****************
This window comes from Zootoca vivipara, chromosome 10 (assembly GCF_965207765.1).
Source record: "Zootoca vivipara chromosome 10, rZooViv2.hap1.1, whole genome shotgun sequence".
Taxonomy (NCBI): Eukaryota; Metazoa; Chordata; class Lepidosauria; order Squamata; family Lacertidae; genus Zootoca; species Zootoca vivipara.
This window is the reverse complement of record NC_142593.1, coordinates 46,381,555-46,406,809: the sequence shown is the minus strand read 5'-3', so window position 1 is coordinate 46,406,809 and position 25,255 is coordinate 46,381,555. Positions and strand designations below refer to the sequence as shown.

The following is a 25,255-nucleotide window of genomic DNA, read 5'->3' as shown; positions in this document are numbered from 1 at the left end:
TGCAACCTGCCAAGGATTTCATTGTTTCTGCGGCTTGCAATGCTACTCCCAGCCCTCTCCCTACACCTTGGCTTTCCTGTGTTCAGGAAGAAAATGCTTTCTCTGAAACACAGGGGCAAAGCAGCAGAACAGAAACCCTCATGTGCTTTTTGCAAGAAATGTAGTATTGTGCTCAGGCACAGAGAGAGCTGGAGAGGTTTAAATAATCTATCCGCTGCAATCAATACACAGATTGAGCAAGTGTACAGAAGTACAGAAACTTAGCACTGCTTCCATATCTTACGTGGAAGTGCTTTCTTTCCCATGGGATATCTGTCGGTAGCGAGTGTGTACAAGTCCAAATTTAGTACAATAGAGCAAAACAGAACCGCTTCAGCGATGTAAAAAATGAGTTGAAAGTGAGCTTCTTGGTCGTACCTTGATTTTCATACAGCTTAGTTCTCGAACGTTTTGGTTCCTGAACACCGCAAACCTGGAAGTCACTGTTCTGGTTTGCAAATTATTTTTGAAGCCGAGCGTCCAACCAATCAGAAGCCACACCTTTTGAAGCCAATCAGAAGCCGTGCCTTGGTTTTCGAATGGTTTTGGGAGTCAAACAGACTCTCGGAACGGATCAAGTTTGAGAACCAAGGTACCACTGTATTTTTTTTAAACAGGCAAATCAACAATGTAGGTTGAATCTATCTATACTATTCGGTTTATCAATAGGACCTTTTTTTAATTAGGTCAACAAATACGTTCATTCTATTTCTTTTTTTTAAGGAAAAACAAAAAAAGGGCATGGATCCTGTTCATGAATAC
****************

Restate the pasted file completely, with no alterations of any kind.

This window comes from Zootoca vivipara, chromosome 10 (assembly GCF_965207765.1).
Source record: "Zootoca vivipara chromosome 10, rZooViv2.hap1.1, whole genome shotgun sequence".
Taxonomy (NCBI): Eukaryota; Metazoa; Chordata; class Lepidosauria; order Squamata; family Lacertidae; genus Zootoca; species Zootoca vivipara.
This window is the reverse complement of record NC_142593.1, coordinates 46,381,555-46,406,809: the sequence shown is the minus strand read 5'-3', so window position 1 is coordinate 46,406,809 and position 25,255 is coordinate 46,381,555. Positions and strand designations below refer to the sequence as shown.

The following is a 25,255-nucleotide window of genomic DNA, read 5'->3' as shown; positions in this document are numbered from 1 at the left end:
TGCAACCTGCCAAGGATTTCATTGTTTCTGCGGCTTGCAATGCTACTCCCAGCCCTCTCCCTACACCTTGGCTTTCCTGTGTTCAGGAAGAAAATGCTTTCTCTGAAACACAGGGGCAAAGCAGCAGAACAGAAACCCTCATGTGCTTTTTGCAAGAAATGTAGTATTGTGCTCAGGCACAGAGAGAGCTGGAGAGGTTTAAATAATCTATCCGCTGCAATCAATACACAGATTGAGCAAGTGTACAGAAGTACAGAAACTTAGCACTGCTTCCATATCTTACGTGGAAGTGCTTTCTTTCCCATGGGATATCTGTCGGTAGCGAGTGTGTACAAGTCCAAATTTAGTACAATAGAGCAAAACAGAACCGCTTCAGCGATGTAAAAAATGAGTTGAAAGTGAGCTTCTTGGTCGTACCTTGATTTTCATACAGCTTAGTTCTCGAACGTTTTGGTTCCTGAACACCGCAAACCTGGAAGTCACTGTTCTGGTTTGCAAATTATTTTTGAAGCCGAGCGTCCAACCAATCAGAAGCCACACCTTTTGAAGCCAATCAGAAGCCGTGCCTTGGTTTTCGAATGGTTTTGGGAGTCAAACAGACTCTCGGAACGGATCAAGTTTGAGAACCAAGGTACCACTGTATTTTTTTTAAACAGGCAAATCAACAATGTAGGTTGAATCTATCTATACTATTCGGTTTATCAATAGGACCTTTTTTTAATTAGGTCAACAAATACGTTCATTCTATTTCTTTTTTTTAAGGAAAAACAAAAAAAGGGCATGGATCCTGTTCATGAATAC